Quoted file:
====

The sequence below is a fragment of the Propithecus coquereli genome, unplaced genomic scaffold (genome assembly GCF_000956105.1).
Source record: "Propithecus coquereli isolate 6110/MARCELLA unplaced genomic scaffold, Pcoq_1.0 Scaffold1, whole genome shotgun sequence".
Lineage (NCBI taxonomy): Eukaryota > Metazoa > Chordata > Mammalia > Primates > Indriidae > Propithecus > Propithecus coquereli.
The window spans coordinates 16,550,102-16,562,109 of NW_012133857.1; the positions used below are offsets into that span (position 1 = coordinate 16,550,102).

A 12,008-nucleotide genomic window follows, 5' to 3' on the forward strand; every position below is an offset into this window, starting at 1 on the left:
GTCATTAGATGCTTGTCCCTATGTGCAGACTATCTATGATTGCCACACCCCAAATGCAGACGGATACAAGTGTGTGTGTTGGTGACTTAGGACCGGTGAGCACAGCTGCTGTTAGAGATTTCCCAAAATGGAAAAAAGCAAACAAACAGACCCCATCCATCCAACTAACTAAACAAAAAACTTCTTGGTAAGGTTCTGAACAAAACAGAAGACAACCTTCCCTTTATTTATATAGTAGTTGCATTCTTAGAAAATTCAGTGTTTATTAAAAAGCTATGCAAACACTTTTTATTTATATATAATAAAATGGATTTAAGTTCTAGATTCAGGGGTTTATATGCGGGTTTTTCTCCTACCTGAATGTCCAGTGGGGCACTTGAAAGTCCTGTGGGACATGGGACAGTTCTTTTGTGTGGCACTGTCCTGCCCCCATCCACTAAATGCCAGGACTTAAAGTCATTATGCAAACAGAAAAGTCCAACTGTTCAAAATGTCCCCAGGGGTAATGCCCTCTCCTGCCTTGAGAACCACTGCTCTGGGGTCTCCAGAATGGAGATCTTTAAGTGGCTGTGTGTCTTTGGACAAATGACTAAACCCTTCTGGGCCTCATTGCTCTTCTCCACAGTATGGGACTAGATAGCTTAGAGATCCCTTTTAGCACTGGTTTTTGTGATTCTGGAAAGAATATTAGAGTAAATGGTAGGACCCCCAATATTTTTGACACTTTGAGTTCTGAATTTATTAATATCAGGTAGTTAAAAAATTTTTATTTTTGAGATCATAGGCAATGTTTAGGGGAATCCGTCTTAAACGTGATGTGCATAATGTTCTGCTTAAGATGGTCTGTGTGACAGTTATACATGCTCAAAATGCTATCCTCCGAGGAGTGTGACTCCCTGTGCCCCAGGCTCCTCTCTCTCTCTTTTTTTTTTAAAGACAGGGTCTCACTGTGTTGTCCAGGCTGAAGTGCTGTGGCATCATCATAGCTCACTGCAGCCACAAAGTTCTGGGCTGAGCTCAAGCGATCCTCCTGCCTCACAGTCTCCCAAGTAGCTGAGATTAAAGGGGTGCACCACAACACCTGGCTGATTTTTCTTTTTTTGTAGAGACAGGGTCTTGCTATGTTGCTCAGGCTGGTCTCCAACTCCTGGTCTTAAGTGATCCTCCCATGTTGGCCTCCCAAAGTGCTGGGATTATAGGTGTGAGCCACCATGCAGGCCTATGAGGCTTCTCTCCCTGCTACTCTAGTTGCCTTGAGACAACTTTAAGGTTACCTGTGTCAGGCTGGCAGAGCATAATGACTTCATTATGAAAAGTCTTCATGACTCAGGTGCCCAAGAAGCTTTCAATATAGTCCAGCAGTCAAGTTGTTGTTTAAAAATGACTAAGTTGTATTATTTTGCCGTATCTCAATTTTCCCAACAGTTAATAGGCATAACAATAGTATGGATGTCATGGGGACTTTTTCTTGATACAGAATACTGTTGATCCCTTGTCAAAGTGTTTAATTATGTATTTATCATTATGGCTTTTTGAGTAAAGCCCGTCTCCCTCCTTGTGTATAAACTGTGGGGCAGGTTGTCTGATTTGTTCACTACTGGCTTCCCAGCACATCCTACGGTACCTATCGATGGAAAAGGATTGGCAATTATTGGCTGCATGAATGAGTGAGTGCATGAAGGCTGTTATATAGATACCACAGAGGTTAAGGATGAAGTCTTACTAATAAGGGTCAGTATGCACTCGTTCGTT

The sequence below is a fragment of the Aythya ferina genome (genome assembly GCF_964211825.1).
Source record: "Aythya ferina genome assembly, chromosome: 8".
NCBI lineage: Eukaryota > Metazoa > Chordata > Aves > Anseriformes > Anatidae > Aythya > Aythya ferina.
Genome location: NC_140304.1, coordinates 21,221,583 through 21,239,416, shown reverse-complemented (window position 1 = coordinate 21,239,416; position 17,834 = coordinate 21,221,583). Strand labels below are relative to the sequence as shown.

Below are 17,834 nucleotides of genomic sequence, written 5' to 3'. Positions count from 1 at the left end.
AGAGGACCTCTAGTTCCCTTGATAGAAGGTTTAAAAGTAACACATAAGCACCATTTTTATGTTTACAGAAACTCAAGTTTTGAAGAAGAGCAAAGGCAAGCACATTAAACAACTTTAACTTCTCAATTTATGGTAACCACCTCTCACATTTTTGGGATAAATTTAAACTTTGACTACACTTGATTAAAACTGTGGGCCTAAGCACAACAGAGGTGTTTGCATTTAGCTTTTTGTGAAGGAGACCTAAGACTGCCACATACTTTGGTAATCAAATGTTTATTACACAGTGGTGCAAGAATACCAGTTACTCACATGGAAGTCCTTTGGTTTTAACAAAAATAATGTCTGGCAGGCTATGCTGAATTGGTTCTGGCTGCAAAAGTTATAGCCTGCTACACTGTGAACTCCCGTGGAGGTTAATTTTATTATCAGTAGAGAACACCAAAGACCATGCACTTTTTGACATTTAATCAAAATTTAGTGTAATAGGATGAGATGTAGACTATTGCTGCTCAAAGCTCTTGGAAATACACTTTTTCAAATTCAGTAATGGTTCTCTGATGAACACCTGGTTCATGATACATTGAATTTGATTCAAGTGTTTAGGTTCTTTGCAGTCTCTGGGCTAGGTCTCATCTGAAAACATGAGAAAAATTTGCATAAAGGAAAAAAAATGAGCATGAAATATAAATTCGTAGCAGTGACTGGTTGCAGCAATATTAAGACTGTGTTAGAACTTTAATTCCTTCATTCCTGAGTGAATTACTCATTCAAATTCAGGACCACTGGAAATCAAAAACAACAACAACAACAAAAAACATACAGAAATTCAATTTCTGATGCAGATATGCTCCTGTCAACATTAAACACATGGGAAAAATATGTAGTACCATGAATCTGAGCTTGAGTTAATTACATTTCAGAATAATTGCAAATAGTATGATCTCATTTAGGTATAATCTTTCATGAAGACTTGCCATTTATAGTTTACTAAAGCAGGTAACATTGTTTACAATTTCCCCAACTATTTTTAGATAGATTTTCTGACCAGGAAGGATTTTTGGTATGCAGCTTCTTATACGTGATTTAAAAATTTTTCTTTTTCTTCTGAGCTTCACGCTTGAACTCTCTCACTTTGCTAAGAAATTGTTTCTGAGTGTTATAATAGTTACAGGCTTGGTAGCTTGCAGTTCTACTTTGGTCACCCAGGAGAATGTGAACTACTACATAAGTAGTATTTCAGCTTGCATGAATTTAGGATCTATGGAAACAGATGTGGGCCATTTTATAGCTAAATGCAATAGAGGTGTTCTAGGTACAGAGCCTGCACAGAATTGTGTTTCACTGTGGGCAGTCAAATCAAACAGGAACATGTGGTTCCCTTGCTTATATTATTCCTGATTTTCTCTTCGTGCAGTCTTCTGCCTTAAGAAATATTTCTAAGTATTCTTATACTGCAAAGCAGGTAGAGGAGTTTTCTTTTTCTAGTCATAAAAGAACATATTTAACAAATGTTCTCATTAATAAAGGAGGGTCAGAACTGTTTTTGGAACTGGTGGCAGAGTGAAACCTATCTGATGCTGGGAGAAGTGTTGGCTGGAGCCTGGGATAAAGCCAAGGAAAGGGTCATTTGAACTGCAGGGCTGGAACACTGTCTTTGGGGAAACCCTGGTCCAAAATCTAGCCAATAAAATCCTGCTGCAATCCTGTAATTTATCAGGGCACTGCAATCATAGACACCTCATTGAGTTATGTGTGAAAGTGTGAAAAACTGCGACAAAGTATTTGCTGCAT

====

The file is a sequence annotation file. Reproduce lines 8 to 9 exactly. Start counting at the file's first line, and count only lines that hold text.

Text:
Source record: "Aythya ferina genome assembly, chromosome: 8".
NCBI lineage: Eukaryota > Metazoa > Chordata > Aves > Anseriformes > Anatidae > Aythya > Aythya ferina.